Maintenance of public safety should be the highest policing priority, and speed on our roads is one of the greatest threats to public safety. The Police have done a great job in recent years getting our road toll down. Now it seems their capacity to continue to improve road safety is threatened.
New Zealand Police have begun removing speed detection radars from vehicles throughout the country in what frontline officers say is a cost-cutting measure that could also cost lives.
A police national headquarters spokeswoman confirmed yesterday that some radars had been removed from vehicles, as part of a “replacement programme”…
Frontline officers told The Southland Times they had been told up to 400 Stalker detection units, which are leased, were to be removed from police vehicles as part of efforts to cut $21 million from the police operating budget.
They said officers using vehicles from which the radar sets had been removed were trying to do their jobs without them and they feared many speeding motorists would now escape without penalty.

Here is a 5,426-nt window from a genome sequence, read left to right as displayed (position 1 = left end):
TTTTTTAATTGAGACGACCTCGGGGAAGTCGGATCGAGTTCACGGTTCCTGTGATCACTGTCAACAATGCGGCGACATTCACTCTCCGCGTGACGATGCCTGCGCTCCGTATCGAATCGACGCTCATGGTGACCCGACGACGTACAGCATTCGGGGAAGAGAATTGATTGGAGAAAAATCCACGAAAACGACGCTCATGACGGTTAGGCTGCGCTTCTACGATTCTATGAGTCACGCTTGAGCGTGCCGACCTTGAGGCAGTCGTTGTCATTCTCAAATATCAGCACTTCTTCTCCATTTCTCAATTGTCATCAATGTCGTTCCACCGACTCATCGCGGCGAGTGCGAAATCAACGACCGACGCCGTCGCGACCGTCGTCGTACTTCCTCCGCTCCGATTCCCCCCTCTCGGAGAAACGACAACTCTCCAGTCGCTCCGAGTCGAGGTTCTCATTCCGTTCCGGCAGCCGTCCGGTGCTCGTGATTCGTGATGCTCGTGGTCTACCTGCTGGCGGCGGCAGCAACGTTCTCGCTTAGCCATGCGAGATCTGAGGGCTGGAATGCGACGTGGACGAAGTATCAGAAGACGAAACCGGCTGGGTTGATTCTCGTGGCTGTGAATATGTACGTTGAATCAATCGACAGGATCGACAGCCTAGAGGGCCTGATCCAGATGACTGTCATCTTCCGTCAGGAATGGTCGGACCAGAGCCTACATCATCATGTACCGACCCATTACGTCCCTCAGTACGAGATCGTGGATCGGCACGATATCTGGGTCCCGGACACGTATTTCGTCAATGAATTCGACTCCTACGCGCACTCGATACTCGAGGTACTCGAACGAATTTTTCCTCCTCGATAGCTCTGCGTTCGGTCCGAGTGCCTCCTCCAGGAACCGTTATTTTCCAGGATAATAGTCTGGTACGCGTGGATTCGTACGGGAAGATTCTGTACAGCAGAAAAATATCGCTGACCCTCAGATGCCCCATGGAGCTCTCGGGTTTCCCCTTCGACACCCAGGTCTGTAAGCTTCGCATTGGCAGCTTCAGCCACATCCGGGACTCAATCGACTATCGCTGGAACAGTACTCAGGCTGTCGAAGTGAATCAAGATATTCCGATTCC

And in a follow up article:
Like hardened speedsters avoiding radar traps, police dodged and evaded yesterday when questioned about the number of speed detection radar sets they are removing from patrol cars throughout the country, and why it is being done.
Frontline officers said they believed the sets were leased from a United States manufacturer and were being removed and sent back as a cost-cutting measure, part of a programme to shed $21 million from the Police budget.
However, national police headquarters would not even confirm yesterday that the sets were leased.
Police have acknowledged that Stalker radars are being removed from some cars as part of a “replacement and maintenance programme” but refused again yesterday to provide details on the numbers being removed, or whether all were to be replaced.
Why the evasiveness? Successive Police Ministers have often used the “operational independence” of the Police to avoid answering questions about Police operational matters. Now we see the Police themselves avoiding answering questions about operational matters that should be very easy for them to answer.
This comes on top of the NZ Herald revealing that over 300 fewer Police patrol cars may be on the roads as a result of cost-cutting measures. Police Commissioner Howard Broad refused to comment on that one too.
There is a distinct whiff of political interference in the Police refusal to give straight answers. Not a good look.
Someone has to be accountable, be it Commissioner Broad or Minister Judith Collins.